Drones and counter-drones: Leonardo turned heads at the event by introducing the Falco Xplorer, its largest-ever Remotely Piloted Air System (RPAS). The drone features a payload capacity of 350kg, is capable of more than 24 hours flight time and has satellite communications capability for beyond-radio-line-of-sight operations, all within a 1.3-ton maximum take-off weight (MTOW).
General Atomics Aeronautical Systems, Inc. (GA-ASI) officials announced at the air show that the company is making steady progress on its MQ-9B SkyGuardian program, which has the United Kingdom’s Royal Air Force as the launch customer. The RAF’s SkyGuardian, which has been named Protector, made the first ever transatlantic flight of a medium-altitude, long endurance aerial drone in July last year. Company President David Alexander told reporters that the company expects military-type certification by the British regulatory authorities in 2023 for the drone, which is the first remotely piloted aircraft (RPA) developed to fly in unsegregated airspace. The drone, which is equipped with detect-and-avoid suite, has attracted international attention, with Belgium gaining US approval to buy four aircraft.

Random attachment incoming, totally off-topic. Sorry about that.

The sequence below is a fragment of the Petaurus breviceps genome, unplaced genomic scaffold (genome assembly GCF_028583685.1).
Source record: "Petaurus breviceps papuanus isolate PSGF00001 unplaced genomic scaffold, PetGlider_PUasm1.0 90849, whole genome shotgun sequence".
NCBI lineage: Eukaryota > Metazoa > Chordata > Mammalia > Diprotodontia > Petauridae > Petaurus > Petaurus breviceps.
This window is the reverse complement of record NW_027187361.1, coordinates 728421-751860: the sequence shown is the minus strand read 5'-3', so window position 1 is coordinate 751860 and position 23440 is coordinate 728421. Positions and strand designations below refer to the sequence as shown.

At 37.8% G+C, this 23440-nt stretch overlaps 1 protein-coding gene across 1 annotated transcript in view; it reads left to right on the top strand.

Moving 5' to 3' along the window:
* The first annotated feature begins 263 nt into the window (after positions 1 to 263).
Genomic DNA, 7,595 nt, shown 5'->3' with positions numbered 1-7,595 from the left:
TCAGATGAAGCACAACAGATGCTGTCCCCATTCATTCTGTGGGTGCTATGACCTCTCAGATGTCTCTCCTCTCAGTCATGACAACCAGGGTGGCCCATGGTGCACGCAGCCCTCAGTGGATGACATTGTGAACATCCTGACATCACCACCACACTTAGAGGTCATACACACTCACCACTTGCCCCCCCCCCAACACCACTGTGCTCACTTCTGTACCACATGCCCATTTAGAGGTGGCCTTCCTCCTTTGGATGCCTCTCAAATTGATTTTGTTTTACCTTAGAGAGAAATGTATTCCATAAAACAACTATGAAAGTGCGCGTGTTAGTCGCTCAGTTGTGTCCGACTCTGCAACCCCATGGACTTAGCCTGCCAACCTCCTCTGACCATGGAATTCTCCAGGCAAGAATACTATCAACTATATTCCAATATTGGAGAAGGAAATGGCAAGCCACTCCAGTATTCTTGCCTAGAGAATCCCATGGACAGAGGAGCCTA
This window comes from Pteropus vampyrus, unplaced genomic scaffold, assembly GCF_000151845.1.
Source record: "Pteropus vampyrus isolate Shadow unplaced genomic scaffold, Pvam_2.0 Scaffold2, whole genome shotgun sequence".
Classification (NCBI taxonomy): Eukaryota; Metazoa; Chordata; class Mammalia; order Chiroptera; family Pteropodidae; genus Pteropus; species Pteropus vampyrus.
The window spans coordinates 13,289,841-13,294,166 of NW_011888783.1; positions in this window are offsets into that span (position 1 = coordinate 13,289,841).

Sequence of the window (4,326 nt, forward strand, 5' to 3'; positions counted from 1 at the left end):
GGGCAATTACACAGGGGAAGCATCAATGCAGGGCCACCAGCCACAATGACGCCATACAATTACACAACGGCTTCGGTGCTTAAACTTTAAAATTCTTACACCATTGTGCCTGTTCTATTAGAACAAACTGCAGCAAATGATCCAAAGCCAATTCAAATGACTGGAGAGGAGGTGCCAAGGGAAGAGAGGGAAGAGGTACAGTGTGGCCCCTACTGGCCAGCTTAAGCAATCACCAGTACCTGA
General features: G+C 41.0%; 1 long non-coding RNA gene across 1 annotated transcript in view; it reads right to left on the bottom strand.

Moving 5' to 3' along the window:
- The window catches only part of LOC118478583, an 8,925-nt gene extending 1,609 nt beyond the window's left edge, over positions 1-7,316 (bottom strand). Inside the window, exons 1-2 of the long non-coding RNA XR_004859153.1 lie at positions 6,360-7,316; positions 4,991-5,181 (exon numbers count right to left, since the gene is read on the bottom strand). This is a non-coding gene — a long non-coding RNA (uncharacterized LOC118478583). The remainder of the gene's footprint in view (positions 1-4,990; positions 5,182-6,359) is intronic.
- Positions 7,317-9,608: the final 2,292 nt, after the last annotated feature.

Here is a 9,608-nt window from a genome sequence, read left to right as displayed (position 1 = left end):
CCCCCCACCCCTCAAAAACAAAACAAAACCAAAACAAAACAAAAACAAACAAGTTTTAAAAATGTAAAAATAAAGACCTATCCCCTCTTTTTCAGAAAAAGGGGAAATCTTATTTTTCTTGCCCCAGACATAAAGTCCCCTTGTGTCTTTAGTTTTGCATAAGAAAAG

In another positive development for the SkyGuardian program, GA-ASI and L3 Technologies, Inc. announced at the air show that they had developed and successfully flight tested a full-band Signals Intelligence (SIGINT) ISR capability for use on the Predator B Remotely Piloted Aircraft System (RPAS).
Meanwhile, Raytheon, which is at the forefront of anti-drone technologies, announced at the event that it is partnering with counter-drone specialist Black Sage. The two companies will join forces to provide an integrated drone detection and mitigation system for civil authorities, critical infrastructure and military organizations. Raytheon’s range of counter-drone systems is broad and includes missiles, lasers, high-powered microwaves and drones. The partnership with Black Sage is to ensure an anti-drone solution that can be used not just in military environments but also in populated areas such as airports and cities.